- Malaysia: Cities, towns and districts are covered by varying degrees of movement control orders (MCOs) as the government tries to avoid broader state-level lockdowns. The persistence of cases makes it more difficult for the opposition to argue that the state of emergency should be lifted.
- Thailand: Localized restrictions on entertainment venues, schools and other areas for public gatherings are being implemented in most cities where outbreaks are concentrated. But provinces are also implementing travel restrictions more extensively than in the past.
- Vietnam: Hanoi and other cities are implementing measures ranging from school closures to sealing off pedestrian districts and nighttime markets. Cinemas and other entertainment areas are also being closed. Inbound travel restrictions have also been tightened.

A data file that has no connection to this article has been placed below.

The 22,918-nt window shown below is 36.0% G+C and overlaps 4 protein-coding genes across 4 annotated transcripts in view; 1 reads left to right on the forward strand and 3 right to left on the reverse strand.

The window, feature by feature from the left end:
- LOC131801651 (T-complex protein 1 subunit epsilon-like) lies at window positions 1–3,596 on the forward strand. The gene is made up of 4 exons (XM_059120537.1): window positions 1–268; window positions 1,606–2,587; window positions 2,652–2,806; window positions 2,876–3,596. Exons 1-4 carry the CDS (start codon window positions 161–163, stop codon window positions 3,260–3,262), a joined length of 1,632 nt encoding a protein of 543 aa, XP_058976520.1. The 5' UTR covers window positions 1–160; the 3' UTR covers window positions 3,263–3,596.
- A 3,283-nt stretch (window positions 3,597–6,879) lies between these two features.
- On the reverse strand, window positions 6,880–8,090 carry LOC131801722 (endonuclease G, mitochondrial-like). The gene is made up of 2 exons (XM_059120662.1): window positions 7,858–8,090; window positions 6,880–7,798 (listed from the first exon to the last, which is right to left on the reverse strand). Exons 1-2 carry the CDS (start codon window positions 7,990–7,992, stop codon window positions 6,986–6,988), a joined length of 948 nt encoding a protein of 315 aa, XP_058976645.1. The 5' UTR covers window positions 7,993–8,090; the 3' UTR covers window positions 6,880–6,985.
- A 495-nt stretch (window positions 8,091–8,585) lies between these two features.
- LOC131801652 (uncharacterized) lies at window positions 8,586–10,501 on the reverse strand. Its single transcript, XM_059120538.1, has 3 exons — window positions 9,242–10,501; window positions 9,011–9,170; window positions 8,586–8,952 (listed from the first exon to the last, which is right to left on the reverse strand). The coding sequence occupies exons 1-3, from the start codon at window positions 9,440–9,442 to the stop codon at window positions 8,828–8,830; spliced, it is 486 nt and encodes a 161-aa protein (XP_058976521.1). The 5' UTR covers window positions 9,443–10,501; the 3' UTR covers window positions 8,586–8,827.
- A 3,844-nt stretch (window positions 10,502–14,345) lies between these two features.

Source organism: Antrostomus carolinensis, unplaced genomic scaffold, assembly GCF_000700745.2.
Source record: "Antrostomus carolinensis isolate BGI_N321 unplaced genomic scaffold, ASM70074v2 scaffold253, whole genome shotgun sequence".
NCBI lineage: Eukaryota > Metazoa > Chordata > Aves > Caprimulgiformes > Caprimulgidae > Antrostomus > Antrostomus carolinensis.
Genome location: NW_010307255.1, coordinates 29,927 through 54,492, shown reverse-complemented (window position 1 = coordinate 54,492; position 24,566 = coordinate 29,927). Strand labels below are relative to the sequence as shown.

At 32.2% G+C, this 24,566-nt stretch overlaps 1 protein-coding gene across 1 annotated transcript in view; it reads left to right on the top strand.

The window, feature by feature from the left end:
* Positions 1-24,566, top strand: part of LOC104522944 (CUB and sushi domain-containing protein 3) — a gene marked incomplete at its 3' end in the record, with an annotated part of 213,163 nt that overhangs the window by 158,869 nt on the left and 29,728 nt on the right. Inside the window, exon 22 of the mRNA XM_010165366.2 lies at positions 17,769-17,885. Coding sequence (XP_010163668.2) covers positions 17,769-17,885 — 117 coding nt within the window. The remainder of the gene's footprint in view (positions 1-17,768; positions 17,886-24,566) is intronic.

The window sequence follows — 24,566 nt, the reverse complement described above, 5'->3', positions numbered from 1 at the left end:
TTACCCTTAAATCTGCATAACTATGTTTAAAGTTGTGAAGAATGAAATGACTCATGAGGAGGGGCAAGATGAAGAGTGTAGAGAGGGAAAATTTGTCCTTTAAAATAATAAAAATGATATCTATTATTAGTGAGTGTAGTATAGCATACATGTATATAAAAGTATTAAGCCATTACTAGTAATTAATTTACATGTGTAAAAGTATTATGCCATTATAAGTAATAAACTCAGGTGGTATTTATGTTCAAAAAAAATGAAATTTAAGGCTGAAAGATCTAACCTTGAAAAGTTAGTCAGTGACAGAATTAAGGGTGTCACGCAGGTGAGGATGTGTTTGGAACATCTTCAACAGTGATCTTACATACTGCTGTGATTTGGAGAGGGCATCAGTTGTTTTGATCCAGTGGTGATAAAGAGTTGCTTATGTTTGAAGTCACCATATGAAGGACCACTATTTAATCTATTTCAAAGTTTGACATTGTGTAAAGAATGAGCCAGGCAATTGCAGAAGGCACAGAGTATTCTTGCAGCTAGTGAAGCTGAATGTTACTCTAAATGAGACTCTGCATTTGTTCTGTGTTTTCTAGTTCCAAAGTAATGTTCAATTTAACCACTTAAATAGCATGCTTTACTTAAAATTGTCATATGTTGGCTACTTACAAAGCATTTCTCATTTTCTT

The month of May could therefore be very important for many of the region’s economies. In the best cases, their governments will bring down new cases to the single or double digits, practically restoring them to last year’s situation. However, in the worst-case scenarios, the numbers would continue to rise, and importantly with more deaths being reported, which would likely cause governments to reimpose broader controls on movement and business even at great economic cost. This would be most problematic for Cambodia, as the even limited lockdowns of the past few weeks have fueled domestic dissent from workers who have lost their jobs and complain of inadequate public help. The government has already banned media coverage in the worst-hit zones in the capital. This would also be a problem for Thai Prime Minister Prayuth Chan-ocha, who is now being criticized for the government’s seeming over-reliance on local AstraZeneca licensee Siam Biosciences, which is also owned by the monarchy. Although Thailand has so far dodged a serious outbreak, its vaccination rate is below that of Indonesia, Cambodia and Malaysia.